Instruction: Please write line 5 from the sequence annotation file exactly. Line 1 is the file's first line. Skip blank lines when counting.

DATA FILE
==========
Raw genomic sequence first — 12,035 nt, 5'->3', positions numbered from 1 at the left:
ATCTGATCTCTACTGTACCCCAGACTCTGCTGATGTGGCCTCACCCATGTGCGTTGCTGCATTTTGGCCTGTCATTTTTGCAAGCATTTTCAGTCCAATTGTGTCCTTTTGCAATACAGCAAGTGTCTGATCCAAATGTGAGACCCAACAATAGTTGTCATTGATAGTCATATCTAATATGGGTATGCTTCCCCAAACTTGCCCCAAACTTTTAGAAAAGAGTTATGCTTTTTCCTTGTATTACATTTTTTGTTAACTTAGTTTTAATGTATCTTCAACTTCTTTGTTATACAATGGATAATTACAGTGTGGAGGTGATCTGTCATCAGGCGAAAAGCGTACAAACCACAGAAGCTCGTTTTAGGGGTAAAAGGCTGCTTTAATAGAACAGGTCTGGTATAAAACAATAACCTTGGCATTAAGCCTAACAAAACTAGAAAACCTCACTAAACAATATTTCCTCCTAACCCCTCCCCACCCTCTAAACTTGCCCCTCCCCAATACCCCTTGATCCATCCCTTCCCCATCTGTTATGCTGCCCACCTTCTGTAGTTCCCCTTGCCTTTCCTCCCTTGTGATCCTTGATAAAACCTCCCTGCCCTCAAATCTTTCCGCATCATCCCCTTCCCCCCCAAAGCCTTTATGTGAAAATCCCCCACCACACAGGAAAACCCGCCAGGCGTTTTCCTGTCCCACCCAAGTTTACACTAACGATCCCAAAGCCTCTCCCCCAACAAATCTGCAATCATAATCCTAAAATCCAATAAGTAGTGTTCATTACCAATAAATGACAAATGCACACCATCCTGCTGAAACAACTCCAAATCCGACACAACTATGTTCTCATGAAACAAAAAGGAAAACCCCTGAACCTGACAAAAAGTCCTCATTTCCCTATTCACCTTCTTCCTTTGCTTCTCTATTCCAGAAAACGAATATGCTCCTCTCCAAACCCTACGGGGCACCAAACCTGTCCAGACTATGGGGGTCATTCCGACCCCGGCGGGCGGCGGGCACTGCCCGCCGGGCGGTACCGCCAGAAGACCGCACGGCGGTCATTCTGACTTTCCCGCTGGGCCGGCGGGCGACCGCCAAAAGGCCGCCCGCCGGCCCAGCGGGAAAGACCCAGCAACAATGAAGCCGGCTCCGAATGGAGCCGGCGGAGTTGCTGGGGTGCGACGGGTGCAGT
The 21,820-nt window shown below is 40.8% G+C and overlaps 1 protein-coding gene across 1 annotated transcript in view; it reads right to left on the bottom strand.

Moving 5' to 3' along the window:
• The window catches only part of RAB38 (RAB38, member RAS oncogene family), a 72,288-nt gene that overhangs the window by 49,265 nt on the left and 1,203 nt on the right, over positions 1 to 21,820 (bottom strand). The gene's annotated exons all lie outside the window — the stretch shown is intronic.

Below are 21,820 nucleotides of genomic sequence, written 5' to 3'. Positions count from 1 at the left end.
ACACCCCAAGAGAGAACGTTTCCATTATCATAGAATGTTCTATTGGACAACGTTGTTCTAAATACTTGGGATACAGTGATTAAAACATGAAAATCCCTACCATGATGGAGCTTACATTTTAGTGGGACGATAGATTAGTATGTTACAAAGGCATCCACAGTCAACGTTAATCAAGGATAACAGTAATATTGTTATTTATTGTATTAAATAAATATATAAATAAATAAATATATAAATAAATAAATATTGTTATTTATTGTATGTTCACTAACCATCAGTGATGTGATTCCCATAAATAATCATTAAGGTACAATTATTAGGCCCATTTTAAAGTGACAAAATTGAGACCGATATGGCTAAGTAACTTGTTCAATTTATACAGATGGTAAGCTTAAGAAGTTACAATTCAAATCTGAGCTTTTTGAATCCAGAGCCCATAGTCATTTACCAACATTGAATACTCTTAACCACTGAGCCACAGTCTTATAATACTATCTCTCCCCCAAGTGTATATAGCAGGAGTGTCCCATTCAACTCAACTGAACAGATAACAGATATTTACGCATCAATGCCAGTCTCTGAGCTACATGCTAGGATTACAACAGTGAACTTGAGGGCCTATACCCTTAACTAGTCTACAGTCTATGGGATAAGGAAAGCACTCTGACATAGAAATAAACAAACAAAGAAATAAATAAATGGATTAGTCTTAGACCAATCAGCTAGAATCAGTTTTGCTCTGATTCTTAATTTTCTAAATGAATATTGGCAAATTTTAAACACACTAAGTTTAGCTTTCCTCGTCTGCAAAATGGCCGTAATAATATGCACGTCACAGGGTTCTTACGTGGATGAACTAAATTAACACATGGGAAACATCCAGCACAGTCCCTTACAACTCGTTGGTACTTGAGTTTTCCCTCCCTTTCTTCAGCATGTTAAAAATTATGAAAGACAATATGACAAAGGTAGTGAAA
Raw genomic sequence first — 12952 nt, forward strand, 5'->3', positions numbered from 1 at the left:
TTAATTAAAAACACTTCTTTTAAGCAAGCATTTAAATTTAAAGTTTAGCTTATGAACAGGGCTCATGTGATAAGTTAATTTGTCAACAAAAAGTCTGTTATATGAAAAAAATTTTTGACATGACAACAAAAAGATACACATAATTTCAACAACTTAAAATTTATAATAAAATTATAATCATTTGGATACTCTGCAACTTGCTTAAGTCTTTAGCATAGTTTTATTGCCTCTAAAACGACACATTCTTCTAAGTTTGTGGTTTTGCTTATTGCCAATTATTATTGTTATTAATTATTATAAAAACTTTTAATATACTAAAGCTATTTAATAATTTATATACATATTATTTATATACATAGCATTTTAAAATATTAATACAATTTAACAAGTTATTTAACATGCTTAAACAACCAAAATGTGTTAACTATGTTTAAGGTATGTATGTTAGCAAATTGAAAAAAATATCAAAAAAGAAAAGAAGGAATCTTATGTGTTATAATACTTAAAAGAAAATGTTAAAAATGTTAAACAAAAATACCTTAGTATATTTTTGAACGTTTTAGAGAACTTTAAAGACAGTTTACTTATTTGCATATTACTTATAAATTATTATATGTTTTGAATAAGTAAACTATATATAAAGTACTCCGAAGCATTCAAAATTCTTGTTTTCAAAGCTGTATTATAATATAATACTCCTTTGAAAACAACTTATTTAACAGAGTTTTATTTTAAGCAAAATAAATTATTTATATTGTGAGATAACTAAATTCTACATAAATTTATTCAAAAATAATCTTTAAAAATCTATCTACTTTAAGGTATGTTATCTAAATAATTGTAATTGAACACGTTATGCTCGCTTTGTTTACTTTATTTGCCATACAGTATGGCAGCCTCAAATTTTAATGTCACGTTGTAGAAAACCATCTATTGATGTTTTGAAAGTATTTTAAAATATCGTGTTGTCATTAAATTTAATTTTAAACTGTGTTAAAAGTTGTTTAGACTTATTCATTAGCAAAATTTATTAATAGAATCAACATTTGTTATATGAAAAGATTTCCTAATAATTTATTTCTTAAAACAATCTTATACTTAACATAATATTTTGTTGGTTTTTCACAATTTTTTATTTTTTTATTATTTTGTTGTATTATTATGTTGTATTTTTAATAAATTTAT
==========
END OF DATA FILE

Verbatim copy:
• The window catches only part of RAB38 (RAB38, member RAS oncogene family), a 72,288-nt gene that overhangs the window by 49,265 nt on the left and 1,203 nt on the right, over positions 1 to 21,820 (bottom strand). The gene's annotated exons all lie outside the window — the stretch shown is intronic.